Some people say I look like Charlize Theron (well, my nan, but her eyesight – or general perception of the world – isn’t what it used to be). Yet put me behind the wheel in Dubai and my usually pleasant face transforms into something less red-carpet-ready and more Monster. Yes, all-out steaming nostrils, eyes bulging, head-back serial killer chic.
There are a long list of things that incite the rage: people who flash their high beams at me when I’m not even in the fastest lane; those who sit in the middle lanes while chugging along at 80kph; and – my favourite – when cars just stop mid-road, or even mid-highway, with no attempt to pull over even slightly, just to drop off a workmate (often stalling to continue chatting). What, are you coordinating outfits for tomorrow? Move on!
But there’s one thing that trumps all of the above, and something that I just can’t let go: when people drive around, buckled up nicely, while their toddler, merrily unaware, clambers across the dashboard. Last time I spied this was at 3pm on a Friday. I was on Sheikh Zayed Road, heading home from a nice lunch with friends, singing along to Fleetwood Mac. Read: in my happiest place possible. I then saw a young couple jetting along at 115kph with one child acrobatically stuck to the rear windshield, two others wrestling in the back seat and the youngest of all sitting on the dashboard facing her mum.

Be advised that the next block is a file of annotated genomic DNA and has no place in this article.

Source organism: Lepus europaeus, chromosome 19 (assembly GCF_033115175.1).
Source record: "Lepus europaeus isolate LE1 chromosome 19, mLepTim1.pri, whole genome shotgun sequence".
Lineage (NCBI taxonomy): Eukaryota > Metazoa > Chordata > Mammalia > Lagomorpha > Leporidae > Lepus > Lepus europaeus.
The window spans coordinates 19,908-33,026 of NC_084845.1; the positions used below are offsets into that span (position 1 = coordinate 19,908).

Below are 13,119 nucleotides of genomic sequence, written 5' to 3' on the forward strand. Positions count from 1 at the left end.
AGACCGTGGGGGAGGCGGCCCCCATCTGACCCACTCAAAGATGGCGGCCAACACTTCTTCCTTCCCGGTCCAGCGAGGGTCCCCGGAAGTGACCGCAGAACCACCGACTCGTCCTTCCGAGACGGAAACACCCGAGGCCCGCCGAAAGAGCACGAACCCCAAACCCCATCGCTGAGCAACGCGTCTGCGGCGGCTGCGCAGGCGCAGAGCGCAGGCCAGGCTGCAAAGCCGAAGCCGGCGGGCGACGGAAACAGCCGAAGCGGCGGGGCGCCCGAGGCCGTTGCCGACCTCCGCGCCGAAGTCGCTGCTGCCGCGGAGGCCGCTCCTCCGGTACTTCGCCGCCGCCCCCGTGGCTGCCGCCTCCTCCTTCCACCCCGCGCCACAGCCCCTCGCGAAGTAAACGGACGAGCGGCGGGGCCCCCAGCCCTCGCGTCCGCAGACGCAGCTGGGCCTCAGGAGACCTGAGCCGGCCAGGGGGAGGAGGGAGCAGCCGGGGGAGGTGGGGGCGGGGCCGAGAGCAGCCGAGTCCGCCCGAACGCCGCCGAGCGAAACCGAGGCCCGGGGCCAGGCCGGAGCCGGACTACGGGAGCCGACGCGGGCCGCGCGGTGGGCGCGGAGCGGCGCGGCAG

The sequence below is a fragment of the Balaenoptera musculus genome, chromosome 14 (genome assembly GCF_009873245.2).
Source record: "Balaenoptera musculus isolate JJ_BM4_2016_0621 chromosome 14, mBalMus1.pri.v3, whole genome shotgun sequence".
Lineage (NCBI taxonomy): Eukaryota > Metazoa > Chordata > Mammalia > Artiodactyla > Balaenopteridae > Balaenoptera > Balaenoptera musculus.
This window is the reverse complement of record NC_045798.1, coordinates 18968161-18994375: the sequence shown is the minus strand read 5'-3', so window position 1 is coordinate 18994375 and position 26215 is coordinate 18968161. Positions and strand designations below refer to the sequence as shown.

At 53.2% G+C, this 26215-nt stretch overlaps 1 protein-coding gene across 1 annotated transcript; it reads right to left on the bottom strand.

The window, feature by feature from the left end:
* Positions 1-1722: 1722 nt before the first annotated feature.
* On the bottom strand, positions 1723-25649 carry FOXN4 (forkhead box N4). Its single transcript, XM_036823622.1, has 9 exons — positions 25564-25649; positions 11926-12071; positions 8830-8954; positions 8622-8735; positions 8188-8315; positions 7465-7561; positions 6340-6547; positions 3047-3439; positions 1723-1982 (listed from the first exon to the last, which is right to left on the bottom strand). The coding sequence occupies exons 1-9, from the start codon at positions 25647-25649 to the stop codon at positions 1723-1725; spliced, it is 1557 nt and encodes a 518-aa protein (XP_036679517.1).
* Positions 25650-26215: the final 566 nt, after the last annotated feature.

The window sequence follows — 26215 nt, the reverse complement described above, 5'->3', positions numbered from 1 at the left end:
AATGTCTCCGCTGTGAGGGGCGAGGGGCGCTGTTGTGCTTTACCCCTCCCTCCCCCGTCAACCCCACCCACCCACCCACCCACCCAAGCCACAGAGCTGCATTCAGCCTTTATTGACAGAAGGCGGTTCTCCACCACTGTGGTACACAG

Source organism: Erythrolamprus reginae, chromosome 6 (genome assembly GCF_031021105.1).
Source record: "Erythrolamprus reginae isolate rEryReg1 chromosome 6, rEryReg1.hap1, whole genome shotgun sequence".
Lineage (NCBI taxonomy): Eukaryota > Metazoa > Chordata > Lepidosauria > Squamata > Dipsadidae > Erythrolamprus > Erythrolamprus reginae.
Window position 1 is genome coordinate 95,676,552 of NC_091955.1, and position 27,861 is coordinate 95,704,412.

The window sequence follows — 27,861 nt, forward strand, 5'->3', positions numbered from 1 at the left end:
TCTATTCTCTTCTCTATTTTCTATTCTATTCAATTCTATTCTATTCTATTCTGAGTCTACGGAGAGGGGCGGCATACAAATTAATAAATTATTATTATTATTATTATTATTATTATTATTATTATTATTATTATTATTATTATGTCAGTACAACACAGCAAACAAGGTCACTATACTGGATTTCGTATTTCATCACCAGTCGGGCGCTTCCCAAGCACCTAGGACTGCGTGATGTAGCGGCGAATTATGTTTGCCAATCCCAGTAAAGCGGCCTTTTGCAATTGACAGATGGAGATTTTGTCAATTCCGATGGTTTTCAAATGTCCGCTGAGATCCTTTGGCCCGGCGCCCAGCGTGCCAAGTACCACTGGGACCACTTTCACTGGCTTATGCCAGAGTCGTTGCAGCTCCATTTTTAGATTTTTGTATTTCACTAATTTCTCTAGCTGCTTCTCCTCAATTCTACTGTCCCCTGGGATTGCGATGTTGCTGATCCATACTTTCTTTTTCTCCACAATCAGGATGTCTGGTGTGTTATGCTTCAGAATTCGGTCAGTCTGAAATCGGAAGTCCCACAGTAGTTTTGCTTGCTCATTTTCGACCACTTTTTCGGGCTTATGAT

Like Aileen Wuornos, the rage appeared. I tried not to look, but found myself approaching a panic attack every time another reckless driver swerved past the car. I eventually pulled off at my junction, turning up Stevie Nicks and trying to breathe deeply, only to discover the car in question next to me at the traffic lights.
What did I do? An angry mime, of course. The second the parents turned around I began flailing my arms at them, dramatically clicking and unclicking my seatbelt, brow furrowed, eyes bulging. The pair looked nothing but bamboozled, turned around, tittered and took off, their kids like tumbleweeds in the back.
These two didn’t get the message, but my communication tactics were a little flawed. However, if you’re reading this and you don’t have a car seat for your little ones, or don’t insist that toddlers buckle up, you’re risking their lives and breaking the law. It’s time for a change: do it for their sake, as well as for mine. I’m sick of telling off strangers.